by: nk from: usa
December 21, 2012 6:00 PM
so were supposed to believe that by putting some moron rent a cop with a pistol in charge of guarding a school, its supposed to make the learning enviornment for our kids safer. now because of this stupid decesion, millions more tax payer dollars will be washed down the drain and contribute more and more to the downfall of this countries already failing economy. U want to stop this problem?? the solution is simple!!.... Why r we letting these people with mental illnesses simply roam the streets like they're regular people when we know (4 major school massacres later) that they are not. The problem is not gun control, it is these people that we should be controling.
In Response

by: Dangerous_Dave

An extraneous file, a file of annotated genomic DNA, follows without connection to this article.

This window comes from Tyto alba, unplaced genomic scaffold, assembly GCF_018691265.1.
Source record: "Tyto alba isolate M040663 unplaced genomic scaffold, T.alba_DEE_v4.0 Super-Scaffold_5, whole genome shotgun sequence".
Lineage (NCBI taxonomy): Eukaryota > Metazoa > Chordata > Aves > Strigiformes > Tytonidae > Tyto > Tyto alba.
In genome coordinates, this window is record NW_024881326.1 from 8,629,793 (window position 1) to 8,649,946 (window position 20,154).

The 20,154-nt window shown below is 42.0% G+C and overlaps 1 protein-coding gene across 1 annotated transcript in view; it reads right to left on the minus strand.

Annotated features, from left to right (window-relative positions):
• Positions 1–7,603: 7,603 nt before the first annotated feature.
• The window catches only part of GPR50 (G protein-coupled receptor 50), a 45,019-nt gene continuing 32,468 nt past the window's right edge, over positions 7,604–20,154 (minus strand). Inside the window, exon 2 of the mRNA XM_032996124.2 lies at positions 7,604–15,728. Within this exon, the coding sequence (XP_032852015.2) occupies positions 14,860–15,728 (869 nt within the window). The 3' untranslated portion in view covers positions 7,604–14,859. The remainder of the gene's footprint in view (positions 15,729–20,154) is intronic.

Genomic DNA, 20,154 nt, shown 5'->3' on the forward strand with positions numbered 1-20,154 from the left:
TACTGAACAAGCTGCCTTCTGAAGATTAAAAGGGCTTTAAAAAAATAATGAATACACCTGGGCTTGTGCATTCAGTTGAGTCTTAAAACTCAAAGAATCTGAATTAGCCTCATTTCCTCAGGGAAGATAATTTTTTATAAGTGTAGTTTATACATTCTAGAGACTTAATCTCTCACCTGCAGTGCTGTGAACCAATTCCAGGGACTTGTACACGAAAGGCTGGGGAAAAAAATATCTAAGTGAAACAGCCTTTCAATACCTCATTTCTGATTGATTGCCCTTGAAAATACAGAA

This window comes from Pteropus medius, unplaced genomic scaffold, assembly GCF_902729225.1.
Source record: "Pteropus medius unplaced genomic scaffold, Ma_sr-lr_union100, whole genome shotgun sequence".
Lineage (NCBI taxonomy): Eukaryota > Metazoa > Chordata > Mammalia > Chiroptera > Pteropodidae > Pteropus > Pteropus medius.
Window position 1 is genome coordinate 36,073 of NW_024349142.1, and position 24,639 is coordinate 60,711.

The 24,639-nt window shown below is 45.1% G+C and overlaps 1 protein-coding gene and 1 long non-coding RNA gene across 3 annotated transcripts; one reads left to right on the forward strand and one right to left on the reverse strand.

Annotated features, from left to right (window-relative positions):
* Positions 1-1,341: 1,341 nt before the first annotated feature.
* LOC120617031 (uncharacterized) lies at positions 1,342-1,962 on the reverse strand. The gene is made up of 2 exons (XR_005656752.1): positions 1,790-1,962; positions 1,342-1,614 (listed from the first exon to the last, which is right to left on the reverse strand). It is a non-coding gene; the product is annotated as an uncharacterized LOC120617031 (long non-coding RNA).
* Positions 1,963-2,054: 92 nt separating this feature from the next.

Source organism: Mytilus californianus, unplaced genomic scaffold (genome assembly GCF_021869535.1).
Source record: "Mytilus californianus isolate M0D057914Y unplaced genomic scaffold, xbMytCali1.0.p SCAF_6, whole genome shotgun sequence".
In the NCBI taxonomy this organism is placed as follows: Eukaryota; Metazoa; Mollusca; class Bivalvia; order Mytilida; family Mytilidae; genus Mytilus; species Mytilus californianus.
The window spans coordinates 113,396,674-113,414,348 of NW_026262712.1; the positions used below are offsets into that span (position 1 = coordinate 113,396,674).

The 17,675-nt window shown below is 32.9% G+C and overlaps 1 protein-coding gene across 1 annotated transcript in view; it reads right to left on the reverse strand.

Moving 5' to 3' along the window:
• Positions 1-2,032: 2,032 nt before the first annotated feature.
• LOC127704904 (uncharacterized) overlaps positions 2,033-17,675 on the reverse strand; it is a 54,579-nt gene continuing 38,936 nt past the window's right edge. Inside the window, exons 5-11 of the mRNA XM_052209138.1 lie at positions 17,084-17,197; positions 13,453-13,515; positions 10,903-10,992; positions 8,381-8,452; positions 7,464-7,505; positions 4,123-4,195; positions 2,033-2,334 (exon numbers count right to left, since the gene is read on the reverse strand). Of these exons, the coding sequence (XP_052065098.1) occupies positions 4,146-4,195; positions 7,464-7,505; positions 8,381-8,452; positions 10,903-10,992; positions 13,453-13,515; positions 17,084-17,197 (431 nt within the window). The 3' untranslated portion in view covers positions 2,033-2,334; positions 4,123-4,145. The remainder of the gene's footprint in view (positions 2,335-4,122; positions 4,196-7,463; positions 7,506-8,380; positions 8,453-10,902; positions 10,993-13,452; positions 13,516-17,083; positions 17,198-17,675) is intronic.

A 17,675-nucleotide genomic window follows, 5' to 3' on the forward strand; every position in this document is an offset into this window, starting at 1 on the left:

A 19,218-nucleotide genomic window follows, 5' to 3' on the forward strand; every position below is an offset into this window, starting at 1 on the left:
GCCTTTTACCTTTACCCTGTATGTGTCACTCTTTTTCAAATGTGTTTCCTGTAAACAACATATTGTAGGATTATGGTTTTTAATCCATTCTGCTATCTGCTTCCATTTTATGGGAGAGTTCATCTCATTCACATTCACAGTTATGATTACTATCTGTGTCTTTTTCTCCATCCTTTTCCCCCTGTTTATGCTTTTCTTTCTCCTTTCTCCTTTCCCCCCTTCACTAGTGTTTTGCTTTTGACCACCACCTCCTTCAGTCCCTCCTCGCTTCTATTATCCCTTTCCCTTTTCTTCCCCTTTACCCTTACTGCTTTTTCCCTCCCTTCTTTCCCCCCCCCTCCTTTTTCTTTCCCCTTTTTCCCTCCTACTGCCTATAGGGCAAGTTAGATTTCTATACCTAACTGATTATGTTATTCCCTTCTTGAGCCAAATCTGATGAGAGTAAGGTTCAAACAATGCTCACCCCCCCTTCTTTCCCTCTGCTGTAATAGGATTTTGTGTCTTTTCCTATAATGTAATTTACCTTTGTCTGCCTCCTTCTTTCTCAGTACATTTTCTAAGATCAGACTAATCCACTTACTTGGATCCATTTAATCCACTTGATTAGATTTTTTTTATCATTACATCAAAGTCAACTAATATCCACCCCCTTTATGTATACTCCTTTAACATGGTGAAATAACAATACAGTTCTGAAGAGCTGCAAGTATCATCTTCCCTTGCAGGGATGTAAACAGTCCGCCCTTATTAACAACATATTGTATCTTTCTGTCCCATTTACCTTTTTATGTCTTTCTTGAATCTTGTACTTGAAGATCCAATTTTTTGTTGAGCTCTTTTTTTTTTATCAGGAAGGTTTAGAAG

December 21, 2012 6:49 PM
You seriously believe your selfish nation is going to spend money on mental health care, when they won't even provide basic physical health care for free?

Current US policy on the mentally ill is to leave them to rot, and if they go seriously nutso and kill other people rather than just themselves, call them evil and execute them. Does that sound familiar? It's much cheaper that way, although obviously a lot of people get their lives ruined/ended. But that doesn't matter as long as the people in the gun industry keep their jobs and the gun company owners get even richer, and the inadequate people get to tote their big ole guns around, eh?

by: bd from: Canada
December 21, 2012 5:49 PM
First, take semi-automatic assault weapons and large multi-round amo clips and strips off the market. Prohibit further sale and private possession.

Next, do with firearms what has been done with tobacco. Incremental increases in taxes, incrementally limit availability, limit advertising, and educate younger citizens.